downp = rr < prob[0]
upp = rr > prob[1]

for idownp, iupp in zip(downp, upp):
down = idownp and positions[-1] > 1
up = iupp and positions[-1] < 4
positions.append(positions[-1] - down + up)

plt.plot(positions)
plt.show()
``````

Edit: To explain a bit more about the second example, basically what I am doing is pre-computing whether the probability is below the first threshold or above the second for every step ahead of time. This is much faster than computing a random sample and doing the comparison at each step of the loop. Then I am using `zip` to combine those two random sequences into one sequence where each element is the pair of corresponding elements from the two sequences. This is assuming python 3, if you are using python 2 you should use `itertools.izip` instead of `zip`.

So it is roughly equivalent to this:

``````import random
import numpy as np
import matplotlib.pyplot as plt

prob = [0.05, 0.95]  # Probability to move up or down

start = 2  #Start at 2
positions = [start]

rr = np.random.random(1000)
downp = rr < prob[0]
upp = rr > prob[1]

for i in range(len(rr)):
idownp = downp[i]
iupp = upp[i]
down = idownp and positions[-1] > 1
up = iupp and positions[-1] < 4
positions.append(positions[-1] - down + up)

plt.plot(positions)
plt.show()
``````

In python, it is generally preferred to iterate over values, rather than indexes. There is pretty much never a situation where you need to iterate over an index. If you find yourself doing something like `for i in range(len(foo)):`, or something equivalent to that, you are almost certainly doing something wrong. You should either iterate over `foo` directly, or if you need the index for something else you can use something like `for i, ifoo in enumerate(foo):`, which gets you both the elements of foo and their indexes.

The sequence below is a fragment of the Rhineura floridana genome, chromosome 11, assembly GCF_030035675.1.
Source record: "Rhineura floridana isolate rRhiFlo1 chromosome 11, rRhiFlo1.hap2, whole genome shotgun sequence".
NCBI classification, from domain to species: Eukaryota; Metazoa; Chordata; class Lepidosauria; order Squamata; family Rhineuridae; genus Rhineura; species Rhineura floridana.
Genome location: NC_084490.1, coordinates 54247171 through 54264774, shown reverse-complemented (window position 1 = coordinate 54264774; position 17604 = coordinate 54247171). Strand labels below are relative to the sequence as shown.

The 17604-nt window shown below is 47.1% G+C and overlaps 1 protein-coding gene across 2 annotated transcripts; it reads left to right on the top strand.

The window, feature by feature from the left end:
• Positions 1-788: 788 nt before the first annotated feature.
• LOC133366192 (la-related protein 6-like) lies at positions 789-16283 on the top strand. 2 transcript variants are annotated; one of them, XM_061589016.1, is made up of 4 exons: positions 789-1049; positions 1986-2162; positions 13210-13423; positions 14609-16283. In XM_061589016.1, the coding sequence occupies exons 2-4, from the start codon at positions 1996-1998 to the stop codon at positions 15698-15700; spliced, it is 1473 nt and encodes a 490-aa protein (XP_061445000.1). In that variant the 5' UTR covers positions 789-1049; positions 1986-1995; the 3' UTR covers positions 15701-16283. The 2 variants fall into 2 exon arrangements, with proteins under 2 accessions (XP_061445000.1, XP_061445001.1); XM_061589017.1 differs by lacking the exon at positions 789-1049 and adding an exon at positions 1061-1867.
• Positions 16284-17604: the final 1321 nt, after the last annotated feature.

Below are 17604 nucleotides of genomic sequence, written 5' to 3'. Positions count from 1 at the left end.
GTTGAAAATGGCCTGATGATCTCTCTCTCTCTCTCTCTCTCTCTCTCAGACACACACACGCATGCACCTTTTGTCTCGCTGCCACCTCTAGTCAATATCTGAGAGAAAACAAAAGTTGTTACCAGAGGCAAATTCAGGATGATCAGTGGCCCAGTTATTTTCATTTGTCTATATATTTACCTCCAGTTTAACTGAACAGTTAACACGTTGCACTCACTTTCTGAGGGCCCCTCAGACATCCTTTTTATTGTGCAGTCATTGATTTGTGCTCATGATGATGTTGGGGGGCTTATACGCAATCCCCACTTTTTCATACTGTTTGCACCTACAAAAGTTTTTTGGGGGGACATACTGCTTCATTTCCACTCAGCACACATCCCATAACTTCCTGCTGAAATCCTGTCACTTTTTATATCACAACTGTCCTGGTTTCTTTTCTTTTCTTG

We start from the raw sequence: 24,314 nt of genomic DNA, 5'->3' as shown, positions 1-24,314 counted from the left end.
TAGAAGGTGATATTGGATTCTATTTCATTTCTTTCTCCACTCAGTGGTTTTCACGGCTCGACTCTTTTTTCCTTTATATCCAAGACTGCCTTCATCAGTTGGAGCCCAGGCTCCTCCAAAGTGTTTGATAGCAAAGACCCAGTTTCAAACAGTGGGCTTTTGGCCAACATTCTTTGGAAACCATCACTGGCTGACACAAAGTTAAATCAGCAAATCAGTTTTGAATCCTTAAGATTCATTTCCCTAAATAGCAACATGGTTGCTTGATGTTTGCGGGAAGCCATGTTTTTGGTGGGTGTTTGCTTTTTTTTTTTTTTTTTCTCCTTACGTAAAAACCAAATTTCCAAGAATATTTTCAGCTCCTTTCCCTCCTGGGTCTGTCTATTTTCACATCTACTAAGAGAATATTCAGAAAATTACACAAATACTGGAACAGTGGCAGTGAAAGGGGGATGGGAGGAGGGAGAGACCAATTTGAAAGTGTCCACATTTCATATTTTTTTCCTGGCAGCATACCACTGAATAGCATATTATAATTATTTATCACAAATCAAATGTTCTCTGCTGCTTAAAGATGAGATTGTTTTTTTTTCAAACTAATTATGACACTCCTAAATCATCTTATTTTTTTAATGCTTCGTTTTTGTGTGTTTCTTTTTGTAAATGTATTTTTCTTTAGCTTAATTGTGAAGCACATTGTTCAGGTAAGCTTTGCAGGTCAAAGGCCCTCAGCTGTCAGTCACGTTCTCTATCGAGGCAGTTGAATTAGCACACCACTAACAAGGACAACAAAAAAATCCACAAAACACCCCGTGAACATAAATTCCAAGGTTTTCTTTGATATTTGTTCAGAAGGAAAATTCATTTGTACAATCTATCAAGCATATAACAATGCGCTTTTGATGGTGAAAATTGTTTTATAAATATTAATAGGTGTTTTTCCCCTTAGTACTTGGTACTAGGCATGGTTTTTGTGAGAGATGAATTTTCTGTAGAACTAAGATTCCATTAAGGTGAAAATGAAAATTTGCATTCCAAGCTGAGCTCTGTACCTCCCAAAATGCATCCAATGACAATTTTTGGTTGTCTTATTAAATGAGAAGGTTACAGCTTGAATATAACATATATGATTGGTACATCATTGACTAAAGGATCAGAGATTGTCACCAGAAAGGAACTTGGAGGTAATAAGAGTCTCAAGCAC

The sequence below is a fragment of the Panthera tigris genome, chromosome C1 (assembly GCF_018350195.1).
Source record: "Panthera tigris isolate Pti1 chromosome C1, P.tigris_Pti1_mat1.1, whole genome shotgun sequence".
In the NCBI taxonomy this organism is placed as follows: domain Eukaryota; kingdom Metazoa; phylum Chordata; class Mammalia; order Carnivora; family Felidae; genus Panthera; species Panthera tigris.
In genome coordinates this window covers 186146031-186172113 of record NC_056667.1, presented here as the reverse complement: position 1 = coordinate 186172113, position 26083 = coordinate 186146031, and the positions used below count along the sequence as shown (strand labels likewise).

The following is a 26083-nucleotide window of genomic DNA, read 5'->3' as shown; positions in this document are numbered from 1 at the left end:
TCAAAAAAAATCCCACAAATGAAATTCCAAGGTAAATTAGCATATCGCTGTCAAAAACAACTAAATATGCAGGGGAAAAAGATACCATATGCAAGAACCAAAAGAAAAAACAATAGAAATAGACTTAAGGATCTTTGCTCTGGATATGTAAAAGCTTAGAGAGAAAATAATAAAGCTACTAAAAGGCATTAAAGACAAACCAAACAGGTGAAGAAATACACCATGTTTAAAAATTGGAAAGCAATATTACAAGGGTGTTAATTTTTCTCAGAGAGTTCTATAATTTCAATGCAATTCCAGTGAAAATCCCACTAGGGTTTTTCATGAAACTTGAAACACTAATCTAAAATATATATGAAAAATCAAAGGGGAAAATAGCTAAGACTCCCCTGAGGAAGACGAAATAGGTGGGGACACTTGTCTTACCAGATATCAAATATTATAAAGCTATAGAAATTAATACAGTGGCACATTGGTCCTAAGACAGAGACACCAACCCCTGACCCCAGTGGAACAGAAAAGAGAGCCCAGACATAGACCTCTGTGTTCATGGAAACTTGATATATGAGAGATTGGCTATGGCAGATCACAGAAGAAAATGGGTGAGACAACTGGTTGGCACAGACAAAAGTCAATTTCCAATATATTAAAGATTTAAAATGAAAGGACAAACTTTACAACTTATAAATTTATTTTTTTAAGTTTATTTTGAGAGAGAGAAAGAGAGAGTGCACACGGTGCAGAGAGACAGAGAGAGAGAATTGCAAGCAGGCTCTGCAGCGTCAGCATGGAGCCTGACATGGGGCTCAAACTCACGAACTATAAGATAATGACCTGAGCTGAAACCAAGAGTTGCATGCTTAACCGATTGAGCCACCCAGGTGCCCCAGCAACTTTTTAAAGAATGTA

Iterating over indexes is common in MATLAB because of various limitations in the MATLAB language. It is technically possible to do something similar to what I did in that Python example in MATLAB, but in MATLAB it requires a lot of boilerplate to be safe and will be extremely slow in most cases. In Python, however, it is the fastest and cleanest approach.

• Thank you so much, @TheBlackCat! If you don't mind, could you explain what exactly this line in the second piece of code does: "for idownp, iupp in zip(downp, upp)". I understand the zip part, but I wonder about the "idown" and "iup"? – Spica May 5 '16 at 15:13
• The answer to that question is a but too much for a comment, so I have edited my original answer to include an explanation. Please see the edits. If it still isn't clear please let post another comment explaining further what is unclear. – TheBlackCat May 6 '16 at 13:03
• Thank you so much for the detailed answer, TheBlackCat! I was not aware at all about the issue of iterating over an index, I've learnt something new and useful, I can use in my other scripts! – Spica May 9 '16 at 14:24
• Thank you @TheBlackCat for providing this answer. I have one question if you do not mind to answer. What did you use 1 and 4 as threshold on down = idownp and positions[-1] > up = iupp and positions[-1] < 4 ? Please advise – chandra sutrisno Aug 1 '18 at 9:17